Led Zeppelin played its first North American gig there in 1969, and Neil Young rocked the house, too.
Toronto concert venue The Masonic Temple is up for sale and likely not long for this world. There is an understandable outcry. This cannot be true! We are destroying our heritage! But what is the architectural legacy of a building past its best before date?
In this context we might actually mean nostalgia for a past youth of ear blistering sounds and shaggy rock dreams. In the discourse so far, few have spoken about the building's attributes, its architectural values and influence. Truth is, the temple was built in 1917 for an altogether different time. At its peak, the building was home to 38 different Masonic bodies. In later years it became a popular event space for local performers and international stars.
The Masonic Temple was added to the City of Toronto's Heritage Property list along with about 7,000 others included in the heritage inventory, from well-known landmark buildings and structures to private homes and heritage districts.
But simply preserving a building such as this misses the point. Cities are in constant change and that is a good thing. Toronto is lucky enough to be grappling with growth that out-paces almost every other city on the continent. The conversation should focus on what this future looks like and what kind of buildings we want to make up our communities.
BLOG CONTINUES AFTER SLIDESHOW
Other cities are up for the challenge. In London, a dialogue is taking place on the role skyscrapers ought to play, particularly in the way they affect the great city skyline. The heart of the city is now home to the tallest building in Europe, the 72-storey Shard by Renzo Piano. Architects, urban planners and the general public too are divided on how the structure challenges the view of Christopher Wren's St. Paul's Cathedral, one of the world's best examples of Baroque design.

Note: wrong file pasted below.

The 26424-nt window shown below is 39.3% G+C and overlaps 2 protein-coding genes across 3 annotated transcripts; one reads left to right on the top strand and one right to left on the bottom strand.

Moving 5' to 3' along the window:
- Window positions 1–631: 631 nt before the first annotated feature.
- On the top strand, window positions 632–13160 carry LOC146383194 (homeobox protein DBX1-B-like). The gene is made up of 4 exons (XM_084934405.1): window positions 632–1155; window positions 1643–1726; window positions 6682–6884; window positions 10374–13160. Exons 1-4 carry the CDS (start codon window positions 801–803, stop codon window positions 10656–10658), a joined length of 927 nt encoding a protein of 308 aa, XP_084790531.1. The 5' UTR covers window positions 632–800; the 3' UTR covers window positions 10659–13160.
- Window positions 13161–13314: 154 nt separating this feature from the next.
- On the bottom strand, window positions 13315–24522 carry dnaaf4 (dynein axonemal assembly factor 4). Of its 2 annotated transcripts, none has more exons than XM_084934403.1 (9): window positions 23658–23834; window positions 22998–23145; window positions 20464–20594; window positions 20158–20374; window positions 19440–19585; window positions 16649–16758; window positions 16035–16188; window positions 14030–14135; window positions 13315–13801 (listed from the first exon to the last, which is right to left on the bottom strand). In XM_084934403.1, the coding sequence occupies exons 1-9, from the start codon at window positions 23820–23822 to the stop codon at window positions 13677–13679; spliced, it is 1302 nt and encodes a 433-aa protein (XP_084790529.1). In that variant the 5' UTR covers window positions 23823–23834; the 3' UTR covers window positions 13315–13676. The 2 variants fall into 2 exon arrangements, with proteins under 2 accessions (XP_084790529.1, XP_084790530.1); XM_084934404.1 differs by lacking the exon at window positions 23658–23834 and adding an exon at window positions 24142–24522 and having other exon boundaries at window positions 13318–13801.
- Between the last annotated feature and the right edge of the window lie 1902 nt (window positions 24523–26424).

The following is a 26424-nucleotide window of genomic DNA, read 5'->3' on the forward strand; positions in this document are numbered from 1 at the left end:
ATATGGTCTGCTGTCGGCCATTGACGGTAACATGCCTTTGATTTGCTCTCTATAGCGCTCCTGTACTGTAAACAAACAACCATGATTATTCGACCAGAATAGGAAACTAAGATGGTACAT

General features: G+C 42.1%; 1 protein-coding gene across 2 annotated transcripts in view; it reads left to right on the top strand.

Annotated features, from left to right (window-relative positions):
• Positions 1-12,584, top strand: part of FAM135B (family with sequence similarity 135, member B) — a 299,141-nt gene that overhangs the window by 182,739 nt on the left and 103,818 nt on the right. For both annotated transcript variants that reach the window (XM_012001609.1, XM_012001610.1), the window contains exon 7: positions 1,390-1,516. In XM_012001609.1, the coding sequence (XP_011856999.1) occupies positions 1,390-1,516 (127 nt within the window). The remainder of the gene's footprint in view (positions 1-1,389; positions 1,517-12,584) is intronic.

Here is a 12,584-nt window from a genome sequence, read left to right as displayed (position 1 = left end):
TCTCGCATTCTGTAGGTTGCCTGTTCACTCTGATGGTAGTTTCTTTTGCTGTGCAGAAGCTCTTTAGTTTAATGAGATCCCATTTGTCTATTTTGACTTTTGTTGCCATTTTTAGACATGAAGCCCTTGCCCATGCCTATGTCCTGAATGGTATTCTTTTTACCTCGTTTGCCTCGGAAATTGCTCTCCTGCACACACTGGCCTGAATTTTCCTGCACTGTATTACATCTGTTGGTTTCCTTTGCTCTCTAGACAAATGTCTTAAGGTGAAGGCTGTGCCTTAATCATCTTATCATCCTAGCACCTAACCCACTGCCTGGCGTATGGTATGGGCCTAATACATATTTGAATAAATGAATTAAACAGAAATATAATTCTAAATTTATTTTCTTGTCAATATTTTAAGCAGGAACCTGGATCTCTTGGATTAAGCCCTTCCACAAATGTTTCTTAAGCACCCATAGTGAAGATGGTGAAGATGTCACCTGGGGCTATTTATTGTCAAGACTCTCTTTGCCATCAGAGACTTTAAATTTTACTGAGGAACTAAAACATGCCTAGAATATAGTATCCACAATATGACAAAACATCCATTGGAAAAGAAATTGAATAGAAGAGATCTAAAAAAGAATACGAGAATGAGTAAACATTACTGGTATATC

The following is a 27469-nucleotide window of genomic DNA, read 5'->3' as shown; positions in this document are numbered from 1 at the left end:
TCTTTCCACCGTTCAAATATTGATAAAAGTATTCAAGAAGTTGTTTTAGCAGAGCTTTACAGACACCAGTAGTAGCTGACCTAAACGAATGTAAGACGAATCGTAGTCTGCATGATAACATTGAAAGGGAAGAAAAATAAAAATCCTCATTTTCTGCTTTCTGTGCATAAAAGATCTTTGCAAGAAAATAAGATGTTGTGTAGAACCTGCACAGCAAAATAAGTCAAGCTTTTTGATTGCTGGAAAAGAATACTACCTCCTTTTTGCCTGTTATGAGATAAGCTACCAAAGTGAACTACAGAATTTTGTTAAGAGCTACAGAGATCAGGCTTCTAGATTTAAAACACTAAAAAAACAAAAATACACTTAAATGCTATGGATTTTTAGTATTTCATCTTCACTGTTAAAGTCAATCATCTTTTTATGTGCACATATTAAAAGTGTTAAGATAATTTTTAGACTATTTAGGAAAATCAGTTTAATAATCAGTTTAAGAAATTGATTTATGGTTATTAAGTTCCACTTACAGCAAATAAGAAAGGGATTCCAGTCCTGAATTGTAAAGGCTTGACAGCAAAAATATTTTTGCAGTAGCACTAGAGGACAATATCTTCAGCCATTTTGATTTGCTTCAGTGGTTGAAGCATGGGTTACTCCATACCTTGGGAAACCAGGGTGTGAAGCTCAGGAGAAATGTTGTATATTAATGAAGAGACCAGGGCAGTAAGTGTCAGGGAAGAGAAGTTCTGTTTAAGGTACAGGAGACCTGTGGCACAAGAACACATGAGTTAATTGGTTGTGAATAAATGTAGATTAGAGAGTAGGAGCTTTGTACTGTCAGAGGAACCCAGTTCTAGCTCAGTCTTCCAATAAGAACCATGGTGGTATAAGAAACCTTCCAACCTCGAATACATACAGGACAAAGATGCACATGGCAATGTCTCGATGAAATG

A building does not have to be "old" to be an important heritage property. Many of Toronto's modern buildings and structures such as Roy Thomson Hall and the CN Tower are significant parts of our heritage and are symbols of our city. Nor does a property have to be a grand public building -- small cottages, warehouses, industrial structures and bridges are also valuable legacies of the past and some deserve to be protected and preserved.
Yet in the shiny new city that is Toronto, there is such deep confusion about its identity that non-descript characterless buildings such as the Mr. Christie's cookie plant on the lakeshore are deemed by some an asset to be preserved. Why? Because of how it fits into the urban landscape? Not really. It is a mid-century factory that does nothing to inform its surroundings. The loss of jobs matters tremendously but the building's time has past.
Let's speak about what will replace it. A mammoth cluster of condominiums is the odds on favourite outcome. In an area that is now overwhelmingly residential this is probably a smart use of land. What about the towers' structure, fabrication, density and surrounding public space? Forget the tired "mixed use" terminology that has become a pseudonym for condos with ground floor retail. Perhaps the area can gain entrepreneurial studios, a cooking school, continuing education facility or a museum outpost.
A great city's brand is, in many ways, defined by its architecture and urban landscape. Rome has its terracotta rooftops set against blazing blue skies, Moscow its renowned onion domes and New York City its still remarkable Central Park.
Twenty-five years ago, Toronto was described as "the city that works." Few people believe that today. We can enjoy fond memories of attending past concerts at the Masonic Temple or catching the scent of chocolate when driving by the Christie plant, but the future is upon us. The opportunity is not to be a passer-by in the Toronto that is now emerging.